-8

Example of my output: https://imgur.com/a/nAU41 I'm trying to make a simple F to C constructor function type program. Every time I run it though, I get a response of 0. A lot of the problems people have asked about this type of program have to do with them not doubling their (5/9) where I have done this but still get a return of '0'.

    /* Mr. Gadaffi
 04.27.17 farenheit to celsius program
 */

#include <iostream>
using namespace std;

// 1.8 * cel + 32;
// 0.55555 * (far - 32);

double fToC(double tempInFarenheit) {
    double farenheit, celsius;
    farenheit = 1.8 * (celsius + 32);
    return farenheit;
}

double cToF(double tempInCelsius) {
    double farenheit, celsius;
    celsius = (5/9.0) * (farenheit - 32);
    return celsius;
}

int main () {

    string typeOfDegrees;
    double farenheit, celsius;

    cout << "Please enter whether your initial degrees are in Farenheit or Celcius(F or C): " << endl;
    cin >> typeOfDegrees;

        if (typeOfDegrees == "F") {
            cout << "What is the degrees in Farenheit?: " << endl;
            cin >> farenheit;
            cout << "The temperature in Celsius is: " << celsius << " degrees C" << endl;
            celsius = fToC(farenheit);
    }
    else if (typeOfDegrees == "C")
    {
        cout << "What is the degrees in Celsius?: " << endl;
        cin >> celsius;
        cout << "The temperature in Farenheit is: " << farenheit << " degrees F" << endl;
        farenheit = cToF(celsius);
    }

    return 0;
}
4
  • 10
    It sounds like you may need to learn how to use a debugger to step through your code. With a good debugger, you can execute your program line by line and see where it is deviating from what you expect. This is an essential tool if you are going to do any programming. Further reading: How to debug small programs Apr 28, 2017 at 15:11
  • 1
    What did you see when you debugged it? And Nicholas Colan is the master mind behind M. Gaddaffi? Apr 28, 2017 at 15:11
  • 3
    You are calling your functions after you output the value.. Also you may want to use the values (tempInFarenheit and tempInCelsius) passed into your functions.
    – drescherjm
    Apr 28, 2017 at 15:13
  • 1
    Are you sure you are not confused? fToC returns farenheit, while naming suggests something else. same goes for CtoF. also as some already pointed, you are using unused variables.
    – Aviv
    Apr 28, 2017 at 15:51

3 Answers 3

6

In C/C++, instruction are executed sequentially. That means, inside a function, line X is done before line X+1. In your case

double celcius;

// ...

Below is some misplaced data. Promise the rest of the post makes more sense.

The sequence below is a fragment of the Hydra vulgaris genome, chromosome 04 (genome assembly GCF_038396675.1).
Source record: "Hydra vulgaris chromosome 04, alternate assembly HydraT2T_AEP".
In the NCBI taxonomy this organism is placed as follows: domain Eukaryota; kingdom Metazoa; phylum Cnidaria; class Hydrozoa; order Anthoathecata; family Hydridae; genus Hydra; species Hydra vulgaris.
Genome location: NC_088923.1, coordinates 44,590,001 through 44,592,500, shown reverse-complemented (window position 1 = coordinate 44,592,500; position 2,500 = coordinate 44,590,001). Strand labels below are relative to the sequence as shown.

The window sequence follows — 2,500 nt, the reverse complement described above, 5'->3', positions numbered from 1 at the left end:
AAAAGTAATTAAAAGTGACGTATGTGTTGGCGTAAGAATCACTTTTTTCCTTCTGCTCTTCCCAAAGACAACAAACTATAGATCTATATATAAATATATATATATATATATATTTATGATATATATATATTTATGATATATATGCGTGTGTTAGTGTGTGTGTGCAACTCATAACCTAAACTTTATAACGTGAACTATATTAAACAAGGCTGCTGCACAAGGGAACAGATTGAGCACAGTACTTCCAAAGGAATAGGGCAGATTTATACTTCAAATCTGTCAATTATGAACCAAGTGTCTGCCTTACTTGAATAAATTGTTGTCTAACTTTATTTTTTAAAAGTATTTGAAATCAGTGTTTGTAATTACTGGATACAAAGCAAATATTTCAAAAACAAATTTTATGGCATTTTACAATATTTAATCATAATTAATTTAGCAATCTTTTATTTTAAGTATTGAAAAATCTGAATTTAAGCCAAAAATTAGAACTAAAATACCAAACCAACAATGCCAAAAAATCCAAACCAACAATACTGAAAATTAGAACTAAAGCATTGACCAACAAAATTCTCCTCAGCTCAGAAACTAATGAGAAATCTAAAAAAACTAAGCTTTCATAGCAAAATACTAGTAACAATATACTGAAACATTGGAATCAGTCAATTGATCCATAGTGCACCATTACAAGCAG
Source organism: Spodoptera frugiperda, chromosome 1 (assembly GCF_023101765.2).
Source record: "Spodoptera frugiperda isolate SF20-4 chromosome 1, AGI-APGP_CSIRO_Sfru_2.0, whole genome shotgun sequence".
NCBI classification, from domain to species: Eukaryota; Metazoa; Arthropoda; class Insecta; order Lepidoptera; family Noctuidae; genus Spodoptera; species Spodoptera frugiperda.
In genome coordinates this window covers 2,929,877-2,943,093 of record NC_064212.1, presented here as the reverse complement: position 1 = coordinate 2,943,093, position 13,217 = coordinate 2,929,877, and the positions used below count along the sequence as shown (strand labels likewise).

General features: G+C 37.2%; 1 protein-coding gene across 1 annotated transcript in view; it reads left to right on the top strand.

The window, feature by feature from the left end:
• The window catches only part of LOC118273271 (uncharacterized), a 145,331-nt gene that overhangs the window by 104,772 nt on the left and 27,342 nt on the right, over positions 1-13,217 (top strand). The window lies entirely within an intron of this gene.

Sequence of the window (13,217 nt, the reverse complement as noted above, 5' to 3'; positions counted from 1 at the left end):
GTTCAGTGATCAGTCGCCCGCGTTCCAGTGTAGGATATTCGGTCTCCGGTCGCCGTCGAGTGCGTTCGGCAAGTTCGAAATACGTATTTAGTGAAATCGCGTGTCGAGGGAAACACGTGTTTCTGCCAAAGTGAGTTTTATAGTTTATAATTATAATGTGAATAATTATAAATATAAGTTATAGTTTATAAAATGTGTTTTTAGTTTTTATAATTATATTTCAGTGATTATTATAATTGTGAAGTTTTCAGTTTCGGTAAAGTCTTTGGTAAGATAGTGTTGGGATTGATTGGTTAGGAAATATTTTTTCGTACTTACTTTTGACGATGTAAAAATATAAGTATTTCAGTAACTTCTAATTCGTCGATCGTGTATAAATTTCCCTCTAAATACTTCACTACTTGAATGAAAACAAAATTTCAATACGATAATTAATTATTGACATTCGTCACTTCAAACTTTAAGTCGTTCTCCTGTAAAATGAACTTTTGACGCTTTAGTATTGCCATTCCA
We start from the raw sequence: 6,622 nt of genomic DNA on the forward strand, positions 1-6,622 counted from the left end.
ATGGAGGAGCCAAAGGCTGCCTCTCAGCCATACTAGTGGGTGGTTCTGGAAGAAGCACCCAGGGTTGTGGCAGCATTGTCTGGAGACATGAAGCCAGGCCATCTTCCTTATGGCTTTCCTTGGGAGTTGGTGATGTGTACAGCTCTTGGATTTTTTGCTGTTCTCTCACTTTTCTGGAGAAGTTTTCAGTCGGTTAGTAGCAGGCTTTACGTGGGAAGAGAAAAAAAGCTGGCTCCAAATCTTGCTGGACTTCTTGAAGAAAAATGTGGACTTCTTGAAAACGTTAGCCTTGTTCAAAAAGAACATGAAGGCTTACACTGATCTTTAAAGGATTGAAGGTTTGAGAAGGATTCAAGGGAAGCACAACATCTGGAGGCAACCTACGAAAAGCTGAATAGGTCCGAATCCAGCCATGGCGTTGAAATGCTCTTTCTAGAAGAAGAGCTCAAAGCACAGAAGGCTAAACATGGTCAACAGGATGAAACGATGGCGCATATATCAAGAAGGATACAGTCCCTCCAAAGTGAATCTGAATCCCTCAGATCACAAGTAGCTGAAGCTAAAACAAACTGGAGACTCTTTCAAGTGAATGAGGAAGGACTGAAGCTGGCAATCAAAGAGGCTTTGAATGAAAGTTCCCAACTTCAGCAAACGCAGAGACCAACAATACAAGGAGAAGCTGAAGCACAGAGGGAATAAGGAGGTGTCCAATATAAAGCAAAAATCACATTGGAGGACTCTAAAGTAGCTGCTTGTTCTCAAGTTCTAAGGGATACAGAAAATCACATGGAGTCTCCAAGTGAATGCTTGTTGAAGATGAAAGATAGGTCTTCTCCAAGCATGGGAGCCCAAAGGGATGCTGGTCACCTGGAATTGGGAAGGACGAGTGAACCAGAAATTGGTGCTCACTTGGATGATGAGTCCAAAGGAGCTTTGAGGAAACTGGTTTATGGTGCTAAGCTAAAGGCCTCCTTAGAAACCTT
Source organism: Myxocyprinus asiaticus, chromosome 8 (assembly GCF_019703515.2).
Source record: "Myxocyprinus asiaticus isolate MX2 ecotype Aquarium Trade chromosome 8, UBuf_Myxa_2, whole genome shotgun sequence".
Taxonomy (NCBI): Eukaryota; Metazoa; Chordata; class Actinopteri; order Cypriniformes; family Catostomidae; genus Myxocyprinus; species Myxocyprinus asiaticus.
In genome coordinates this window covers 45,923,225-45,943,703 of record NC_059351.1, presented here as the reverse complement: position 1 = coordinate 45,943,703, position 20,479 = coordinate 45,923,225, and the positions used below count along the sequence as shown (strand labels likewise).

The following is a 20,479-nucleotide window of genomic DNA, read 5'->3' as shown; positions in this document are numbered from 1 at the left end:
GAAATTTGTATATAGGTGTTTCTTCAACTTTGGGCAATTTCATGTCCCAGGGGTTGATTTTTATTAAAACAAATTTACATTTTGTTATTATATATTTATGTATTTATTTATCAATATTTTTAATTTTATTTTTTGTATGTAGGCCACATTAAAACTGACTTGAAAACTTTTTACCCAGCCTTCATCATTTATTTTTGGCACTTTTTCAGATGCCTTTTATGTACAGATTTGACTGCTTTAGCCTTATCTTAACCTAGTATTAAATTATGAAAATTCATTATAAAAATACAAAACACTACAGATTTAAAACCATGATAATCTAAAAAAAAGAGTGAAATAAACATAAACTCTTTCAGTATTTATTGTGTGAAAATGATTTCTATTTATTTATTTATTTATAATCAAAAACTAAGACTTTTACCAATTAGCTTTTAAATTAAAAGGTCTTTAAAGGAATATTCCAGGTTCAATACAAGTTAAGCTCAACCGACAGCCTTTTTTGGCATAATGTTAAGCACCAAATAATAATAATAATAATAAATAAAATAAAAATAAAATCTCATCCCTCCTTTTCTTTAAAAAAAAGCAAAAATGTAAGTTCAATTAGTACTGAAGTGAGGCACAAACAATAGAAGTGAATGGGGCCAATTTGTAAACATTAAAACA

cout << "The temperature in Celsius is: " << celsius << " degrees C" << endl;
celsius = fToC(farenheit);

Thus, you first send celcius to cout, and then you calculate celcius. You probably want to switch those lines :

celsius = fToC(farenheit);
cout << "The temperature in Celsius is: " << celsius << " degrees C" << endl;

Same thing for celcius -> fahrenheit conversion.

((I know many SO people like to talk about 'undefined behavior', whether the question asker cares about what that is or not. So I will mention, as a "good SO user", that using variables that haven't been initialized is undefined behavior.))

Also, your functions cToF and fToC don't use the parameter values.

4
double fToC(double tempInFarenheit) { // you forget to use your variable
    double farenheit, celsius; // you create celsius here
    farenheit = 1.8 * (celsius + 32); // so that is 1.8 * (undefined + 32)
    return farenheit;
}

double cToF(double tempInCelsius) { // Same here
    double farenheit, celsius;
    celsius = (5/9.0) * (farenheit - 32);
    return celsius;
}

That should do what you want :

double fToC(double tempInFarenheit) {
    double farenheit, celsius;
    farenheit = 1.8 * (tempInFarenheit+ 32);
    return farenheit;
}

double cToF(double tempInCelsius) {
    double farenheit, celsius;
    celsius = (5/9.0) * (tempInCelsius- 32);
    return celsius;
}

also:

  if (typeOfDegrees == "F") {
        cout << "What is the degrees in Farenheit?: " << endl;
        cin >> farenheit;
        cout << "The temperature in Celsius is: " << celsius << " degrees C" << endl; // you send the message here out
        celsius = fToC(farenheit); // and here you are calculating it... that can't work

this:

  if (typeOfDegrees == "F") {
            cout << "What is the degrees in Farenheit?: " << endl;
            cin >> farenheit;
            celsius = fToC(farenheit);
            cout << "The temperature in Celsius is: " << celsius << " degrees C" << endl;
}
2
  • 2
    You can make the functions even simpler. Just have in them return 1.8 * (tempInFarenheit+ 32); and return (5/9.0) * (tempInCelsius- 32);. Apr 28, 2017 at 15:16
  • @NathanOliver sure, there could be done alot more but i want to keep it simple ;) Apr 28, 2017 at 15:24
1

FYI, the above can be shortened:

double fToC(double tempInFarenheit) {
    return (5/9.0) * (tempInFarenheit - 32);
}

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